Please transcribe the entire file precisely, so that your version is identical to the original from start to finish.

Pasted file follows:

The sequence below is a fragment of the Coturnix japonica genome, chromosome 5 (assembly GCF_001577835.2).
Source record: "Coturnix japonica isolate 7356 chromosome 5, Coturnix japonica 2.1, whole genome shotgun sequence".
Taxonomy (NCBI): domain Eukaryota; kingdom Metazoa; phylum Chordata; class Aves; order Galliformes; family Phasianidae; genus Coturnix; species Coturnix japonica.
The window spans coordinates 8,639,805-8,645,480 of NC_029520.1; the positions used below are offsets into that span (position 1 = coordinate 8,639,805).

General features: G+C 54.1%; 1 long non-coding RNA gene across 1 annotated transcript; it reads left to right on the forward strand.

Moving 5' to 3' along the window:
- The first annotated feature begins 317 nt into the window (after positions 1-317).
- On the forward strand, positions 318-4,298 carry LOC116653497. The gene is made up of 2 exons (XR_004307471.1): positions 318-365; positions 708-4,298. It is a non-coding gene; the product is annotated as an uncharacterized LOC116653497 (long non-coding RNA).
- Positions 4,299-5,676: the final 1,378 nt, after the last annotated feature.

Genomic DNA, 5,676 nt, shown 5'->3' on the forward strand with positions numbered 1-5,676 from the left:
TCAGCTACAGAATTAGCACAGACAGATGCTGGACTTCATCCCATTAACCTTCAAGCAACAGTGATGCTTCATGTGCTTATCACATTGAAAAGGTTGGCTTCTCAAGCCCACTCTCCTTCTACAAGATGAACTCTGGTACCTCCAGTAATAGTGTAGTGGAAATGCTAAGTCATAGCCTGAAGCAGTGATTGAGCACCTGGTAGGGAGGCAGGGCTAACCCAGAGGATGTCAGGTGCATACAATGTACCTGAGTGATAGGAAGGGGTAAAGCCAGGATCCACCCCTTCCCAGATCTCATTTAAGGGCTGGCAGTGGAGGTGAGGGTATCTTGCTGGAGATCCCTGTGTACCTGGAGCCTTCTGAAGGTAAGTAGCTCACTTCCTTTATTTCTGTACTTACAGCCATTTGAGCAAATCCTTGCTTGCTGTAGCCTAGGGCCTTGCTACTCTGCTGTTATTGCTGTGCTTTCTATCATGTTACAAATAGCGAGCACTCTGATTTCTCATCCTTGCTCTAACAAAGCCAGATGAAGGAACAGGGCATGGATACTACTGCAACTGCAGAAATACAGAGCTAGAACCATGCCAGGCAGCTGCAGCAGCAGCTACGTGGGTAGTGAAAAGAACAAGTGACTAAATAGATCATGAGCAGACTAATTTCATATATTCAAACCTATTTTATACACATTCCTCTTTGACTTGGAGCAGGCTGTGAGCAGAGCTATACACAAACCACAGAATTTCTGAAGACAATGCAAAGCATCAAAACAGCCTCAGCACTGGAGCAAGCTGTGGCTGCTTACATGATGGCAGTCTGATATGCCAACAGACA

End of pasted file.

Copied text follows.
The sequence below is a fragment of the Coturnix japonica genome, chromosome 5 (assembly GCF_001577835.2).
Source record: "Coturnix japonica isolate 7356 chromosome 5, Coturnix japonica 2.1, whole genome shotgun sequence".
Taxonomy (NCBI): domain Eukaryota; kingdom Metazoa; phylum Chordata; class Aves; order Galliformes; family Phasianidae; genus Coturnix; species Coturnix japonica.
The window spans coordinates 8,639,805-8,645,480 of NC_029520.1; the positions used below are offsets into that span (position 1 = coordinate 8,639,805).

General features: G+C 54.1%; 1 long non-coding RNA gene across 1 annotated transcript; it reads left to right on the forward strand.

Moving 5' to 3' along the window:
- The first annotated feature begins 317 nt into the window (after positions 1-317).
- On the forward strand, positions 318-4,298 carry LOC116653497. The gene is made up of 2 exons (XR_004307471.1): positions 318-365; positions 708-4,298. It is a non-coding gene; the product is annotated as an uncharacterized LOC116653497 (long non-coding RNA).
- Positions 4,299-5,676: the final 1,378 nt, after the last annotated feature.

Genomic DNA, 5,676 nt, shown 5'->3' on the forward strand with positions numbered 1-5,676 from the left:
TCAGCTACAGAATTAGCACAGACAGATGCTGGACTTCATCCCATTAACCTTCAAGCAACAGTGATGCTTCATGTGCTTATCACATTGAAAAGGTTGGCTTCTCAAGCCCACTCTCCTTCTACAAGATGAACTCTGGTACCTCCAGTAATAGTGTAGTGGAAATGCTAAGTCATAGCCTGAAGCAGTGATTGAGCACCTGGTAGGGAGGCAGGGCTAACCCAGAGGATGTCAGGTGCATACAATGTACCTGAGTGATAGGAAGGGGTAAAGCCAGGATCCACCCCTTCCCAGATCTCATTTAAGGGCTGGCAGTGGAGGTGAGGGTATCTTGCTGGAGATCCCTGTGTACCTGGAGCCTTCTGAAGGTAAGTAGCTCACTTCCTTTATTTCTGTACTTACAGCCATTTGAGCAAATCCTTGCTTGCTGTAGCCTAGGGCCTTGCTACTCTGCTGTTATTGCTGTGCTTTCTATCATGTTACAAATAGCGAGCACTCTGATTTCTCATCCTTGCTCTAACAAAGCCAGATGAAGGAACAGGGCATGGATACTACTGCAACTGCAGAAATACAGAGCTAGAACCATGCCAGGCAGCTGCAGCAGCAGCTACGTGGGTAGTGAAAAGAACAAGTGACTAAATAGATCATGAGCAGACTAATTTCATATATTCAAACCTATTTTATACACATTCCTCTTTGACTTGGAGCAGGCTGTGAGCAGAGCTATACACAAACCACAGAATTTCTGAAGACAATGCAAAGCATCAAAACAGCCTCAGCACTGGAGCAAGCTGTGGCTGCTTACATGATGGCAGTCTGATATGCCAACAGACA